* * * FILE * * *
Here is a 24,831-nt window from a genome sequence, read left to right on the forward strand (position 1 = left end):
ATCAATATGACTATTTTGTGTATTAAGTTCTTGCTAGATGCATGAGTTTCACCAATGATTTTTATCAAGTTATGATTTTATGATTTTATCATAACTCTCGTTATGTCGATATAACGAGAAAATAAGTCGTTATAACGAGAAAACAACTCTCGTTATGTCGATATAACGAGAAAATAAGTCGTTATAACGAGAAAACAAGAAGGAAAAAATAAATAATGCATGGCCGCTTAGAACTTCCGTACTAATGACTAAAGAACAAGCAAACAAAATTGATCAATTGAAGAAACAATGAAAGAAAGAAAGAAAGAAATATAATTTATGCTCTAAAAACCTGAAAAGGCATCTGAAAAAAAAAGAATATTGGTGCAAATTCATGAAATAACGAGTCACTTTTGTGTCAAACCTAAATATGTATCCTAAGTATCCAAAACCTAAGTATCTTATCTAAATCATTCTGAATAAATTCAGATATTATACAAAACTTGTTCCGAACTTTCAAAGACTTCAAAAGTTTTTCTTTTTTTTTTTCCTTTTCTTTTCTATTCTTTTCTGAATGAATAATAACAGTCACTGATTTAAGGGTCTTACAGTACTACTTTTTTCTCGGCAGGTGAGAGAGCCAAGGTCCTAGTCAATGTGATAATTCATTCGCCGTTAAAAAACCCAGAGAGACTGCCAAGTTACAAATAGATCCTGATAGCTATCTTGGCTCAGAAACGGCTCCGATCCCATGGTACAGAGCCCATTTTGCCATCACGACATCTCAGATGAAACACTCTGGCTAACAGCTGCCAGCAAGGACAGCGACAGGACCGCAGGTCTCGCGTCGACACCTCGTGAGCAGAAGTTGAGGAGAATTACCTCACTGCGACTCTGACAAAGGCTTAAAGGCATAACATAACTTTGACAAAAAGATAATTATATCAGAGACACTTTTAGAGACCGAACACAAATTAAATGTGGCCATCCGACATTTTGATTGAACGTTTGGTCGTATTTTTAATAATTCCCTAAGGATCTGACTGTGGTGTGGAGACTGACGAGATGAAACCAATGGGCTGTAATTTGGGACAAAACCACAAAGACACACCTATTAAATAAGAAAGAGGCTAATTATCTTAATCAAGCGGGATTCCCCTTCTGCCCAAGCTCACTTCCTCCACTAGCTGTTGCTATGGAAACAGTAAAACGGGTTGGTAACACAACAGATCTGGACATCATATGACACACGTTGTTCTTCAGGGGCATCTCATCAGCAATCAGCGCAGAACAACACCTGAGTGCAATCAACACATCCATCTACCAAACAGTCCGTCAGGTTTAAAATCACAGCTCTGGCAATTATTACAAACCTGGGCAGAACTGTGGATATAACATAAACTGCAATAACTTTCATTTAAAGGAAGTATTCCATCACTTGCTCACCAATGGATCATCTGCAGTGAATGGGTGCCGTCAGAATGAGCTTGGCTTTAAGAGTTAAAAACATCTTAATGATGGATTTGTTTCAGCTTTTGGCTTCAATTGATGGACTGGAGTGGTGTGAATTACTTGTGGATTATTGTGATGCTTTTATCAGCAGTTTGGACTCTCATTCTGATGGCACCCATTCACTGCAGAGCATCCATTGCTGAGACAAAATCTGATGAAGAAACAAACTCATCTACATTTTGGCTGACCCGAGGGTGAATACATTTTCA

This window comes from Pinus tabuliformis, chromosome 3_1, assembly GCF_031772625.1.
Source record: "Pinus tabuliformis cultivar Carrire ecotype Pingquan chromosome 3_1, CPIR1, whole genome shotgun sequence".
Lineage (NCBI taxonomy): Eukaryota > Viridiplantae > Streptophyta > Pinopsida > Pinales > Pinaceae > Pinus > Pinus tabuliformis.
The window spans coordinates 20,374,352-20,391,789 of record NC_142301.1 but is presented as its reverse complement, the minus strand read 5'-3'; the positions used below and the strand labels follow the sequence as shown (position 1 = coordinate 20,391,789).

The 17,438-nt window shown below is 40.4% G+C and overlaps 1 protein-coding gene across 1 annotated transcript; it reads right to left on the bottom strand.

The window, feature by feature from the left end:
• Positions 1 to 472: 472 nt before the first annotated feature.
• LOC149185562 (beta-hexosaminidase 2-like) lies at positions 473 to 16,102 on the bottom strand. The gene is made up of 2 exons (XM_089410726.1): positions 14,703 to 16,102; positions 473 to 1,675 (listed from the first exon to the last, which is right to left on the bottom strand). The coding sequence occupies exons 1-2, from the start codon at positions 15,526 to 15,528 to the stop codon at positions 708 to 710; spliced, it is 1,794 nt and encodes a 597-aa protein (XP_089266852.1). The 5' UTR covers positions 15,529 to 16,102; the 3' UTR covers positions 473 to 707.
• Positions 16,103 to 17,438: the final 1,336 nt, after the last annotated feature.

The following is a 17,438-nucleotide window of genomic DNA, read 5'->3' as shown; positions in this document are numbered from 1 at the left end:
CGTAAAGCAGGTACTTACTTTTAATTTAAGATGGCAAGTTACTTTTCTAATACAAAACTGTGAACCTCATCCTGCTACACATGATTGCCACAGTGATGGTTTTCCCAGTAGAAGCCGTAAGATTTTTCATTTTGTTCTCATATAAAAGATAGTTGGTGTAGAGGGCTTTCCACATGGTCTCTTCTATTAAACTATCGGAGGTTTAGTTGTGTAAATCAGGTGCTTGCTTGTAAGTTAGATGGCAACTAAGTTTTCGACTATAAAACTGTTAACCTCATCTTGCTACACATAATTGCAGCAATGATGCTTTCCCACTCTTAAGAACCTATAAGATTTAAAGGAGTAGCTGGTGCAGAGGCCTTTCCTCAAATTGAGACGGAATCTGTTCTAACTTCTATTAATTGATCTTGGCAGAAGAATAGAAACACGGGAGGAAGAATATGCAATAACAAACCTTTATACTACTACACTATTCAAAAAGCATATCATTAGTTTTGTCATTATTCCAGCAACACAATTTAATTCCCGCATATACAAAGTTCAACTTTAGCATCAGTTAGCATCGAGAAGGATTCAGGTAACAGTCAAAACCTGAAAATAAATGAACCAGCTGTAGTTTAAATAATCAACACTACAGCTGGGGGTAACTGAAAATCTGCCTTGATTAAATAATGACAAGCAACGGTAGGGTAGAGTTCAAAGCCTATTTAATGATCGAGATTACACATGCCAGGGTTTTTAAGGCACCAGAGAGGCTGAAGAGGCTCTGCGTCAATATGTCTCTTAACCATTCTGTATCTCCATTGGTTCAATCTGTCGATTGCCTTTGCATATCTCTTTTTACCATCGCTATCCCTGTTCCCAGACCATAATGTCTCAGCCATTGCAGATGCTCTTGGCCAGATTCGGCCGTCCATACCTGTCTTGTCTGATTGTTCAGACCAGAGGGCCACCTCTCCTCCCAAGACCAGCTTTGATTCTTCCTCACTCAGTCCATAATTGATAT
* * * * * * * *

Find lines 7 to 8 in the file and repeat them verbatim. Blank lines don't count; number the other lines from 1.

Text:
The 17,438-nt window shown below is 40.4% G+C and overlaps 1 protein-coding gene across 1 annotated transcript; it reads right to left on the bottom strand.

The window, feature by feature from the left end: